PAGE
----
The libretto of the St. John Passion expresses a specific emotional movement in each aria, which Bach puts into music in the sense of the baroque doctrine of affect . In particular, the insertions from the Gospel of Matthew allow arias to follow in sentences 13, 34 and 35 expressing repentance, suffering and sorrow. At the same time, however, the texts constantly focus attention on the significance of the event for the salvation of man.

Musical structure

As in the St. Matthew Passion , the plot is presented from four different perspectives:

  • Narrative perspective expressed by the Recitatives of evangelists , the persons involved and by the dramatic chorus -Partien ( Turbae );
  • Viewing perspective of the individual, represented in the mostly lyrical arias ;
  • Devotional perspective of the community, in the form of well-known Protestant church hymns (chorales);
  • Admonishing perspective, embodied by the elaborately designed opening and closing choirs;

The duration of the performance depends, of course, on the tempos chosen, on the pauses between the movements and the two parts, and on any abbreviations, and is generally around two hours.


In addition to the strings and basso continuo, the orchestra includes two flutes and two oboes . In individual movements, Bach also uses other instruments such as oboe da caccia , oboe d'amore , viola d'amore , lute and viola da gamba . Four soloists emerge from the four-part choir, whose roles are indistinguishable in the score - unlike in today's performance practice, the Jesus part and the singer of the bass aria are not explicitly assigned different singers.

Work overview

This overview follows the New Bach Edition.

NBA 1 BWV 2 shape occupation Start of text Instrumentation
Part great
Act I: Treason and Capture
1 1 Chorus Lord, our Ruler Transverse flute I, II, oboe I, II, strings 3 and continuo 4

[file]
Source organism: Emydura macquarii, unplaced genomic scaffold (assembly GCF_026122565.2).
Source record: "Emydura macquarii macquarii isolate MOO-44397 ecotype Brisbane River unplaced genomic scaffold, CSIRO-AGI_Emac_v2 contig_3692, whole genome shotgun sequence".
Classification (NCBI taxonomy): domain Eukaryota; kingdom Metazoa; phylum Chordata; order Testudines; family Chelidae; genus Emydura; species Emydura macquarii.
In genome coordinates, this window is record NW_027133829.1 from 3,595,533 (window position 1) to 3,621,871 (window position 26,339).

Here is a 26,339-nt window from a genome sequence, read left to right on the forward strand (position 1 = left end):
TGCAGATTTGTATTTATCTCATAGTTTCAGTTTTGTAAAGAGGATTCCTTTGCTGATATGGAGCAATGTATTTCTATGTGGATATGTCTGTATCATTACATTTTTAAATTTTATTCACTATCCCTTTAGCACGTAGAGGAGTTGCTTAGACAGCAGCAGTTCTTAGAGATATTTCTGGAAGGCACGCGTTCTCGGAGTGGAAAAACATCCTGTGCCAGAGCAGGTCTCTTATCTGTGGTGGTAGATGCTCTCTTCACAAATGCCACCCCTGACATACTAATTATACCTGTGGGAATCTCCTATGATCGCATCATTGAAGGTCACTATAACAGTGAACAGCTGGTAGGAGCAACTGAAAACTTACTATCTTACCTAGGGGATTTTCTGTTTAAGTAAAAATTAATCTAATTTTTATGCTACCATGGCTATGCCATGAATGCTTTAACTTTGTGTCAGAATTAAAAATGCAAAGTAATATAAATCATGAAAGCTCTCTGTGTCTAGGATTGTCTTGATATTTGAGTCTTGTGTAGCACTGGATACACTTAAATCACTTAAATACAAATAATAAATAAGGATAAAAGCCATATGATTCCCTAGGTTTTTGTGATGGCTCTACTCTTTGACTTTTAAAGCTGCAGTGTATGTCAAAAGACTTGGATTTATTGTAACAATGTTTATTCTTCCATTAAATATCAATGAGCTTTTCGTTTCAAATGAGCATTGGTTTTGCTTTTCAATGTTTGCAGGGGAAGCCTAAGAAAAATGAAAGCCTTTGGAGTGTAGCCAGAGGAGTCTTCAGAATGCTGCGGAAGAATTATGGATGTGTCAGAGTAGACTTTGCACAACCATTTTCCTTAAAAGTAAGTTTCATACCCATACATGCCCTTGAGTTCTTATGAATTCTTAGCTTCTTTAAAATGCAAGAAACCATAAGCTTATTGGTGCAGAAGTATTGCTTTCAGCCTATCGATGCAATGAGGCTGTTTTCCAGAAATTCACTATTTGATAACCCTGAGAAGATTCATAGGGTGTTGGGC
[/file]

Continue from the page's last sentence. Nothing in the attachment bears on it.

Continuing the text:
2 a 2 recitative Evangelist (tenor), Jesus (bass) Jesus went with his disciples Continuo
b 3 Chorus Jesus of Nazareth Transverse flute I, II, oboe I, II, strings and continuo
c 4th recitative Evangelist (T), Jesus (B) Jesus speaks to them Continuo
d 5 Chorus Jesus of Nazareth Transverse flute I, II, oboe I, II, strings and continuo
e 6th recitative Evangelist (T), Jesus (B) Jesus answered Continuo
3 7th Chorale O great love Transverse flute I, II, oboe I, II, strings and continuo
4th 8th recitative Evangelist (T), Jesus (B) That the word might be fulfilled Continuo
5 9 Chorale Your will be done Transverse flute I, II, oboe I, II, strings and continuo
Act II: Denial
6th 10 recitative Evangelist (T), Jesus (B) But the crowd and the captain Continuo
7th 11 aria Old From the cords of my sins Oboe I, II and continuo
8th 12 recitative Evangelist (T) But Simon Peter followed Jesus Continuo
9 13 aria soprano I follow you too Flute I, II and continuo
10 14th recitative Evangelist (T), maid (soprano),
Peter (B), Jesus (B), servant (T)
The same disciple was known to the high priest Continuo
11 15th Chorale Who hit you like that Transverse flute I, II, oboe I, II, strings and continuo
12 a 16 recitative Evangelist (T) And Annas sent him bound Continuo
b 17th Chorus Are you not one of his disciples? Transverse flute I, II, oboe I, II, strings and continuo
c 18th recitative Evangelist (T), Peter (B), Servant (T) But he denied and spoke Continuo
13 19th aria tenor Oh, my mind Strings and Continuo
14th 20th Chorale Peter who does not think back Transverse flute I, II, oboe I, II, strings and continuo
Part seconda
Act III: Interrogation and Flagellation
15th 21st Chorale Christ who saves us Transverse flute I, II, oboe I, II, strings and continuo
16 a 22nd recitative Evangelist (T), Pilate (B) So they led Jesus Continuo
b 23 Chorus If this weren't a culprit Transverse flute I, II, oboe I, II, strings and continuo
c 24 recitative Evangelist (T), Pilate (B) Pilate spoke to them Continuo
d 25th Chorus We mustn't kill anyone Transverse flute I, II, oboe I, II, strings and continuo
e 26th recitative Evangelist (T), Pilate (B), Jesus (B) That the word might be fulfilled Continuo
17th 27 Chorale Oh great king Transverse flute I, II, oboe I, II, strings and continuo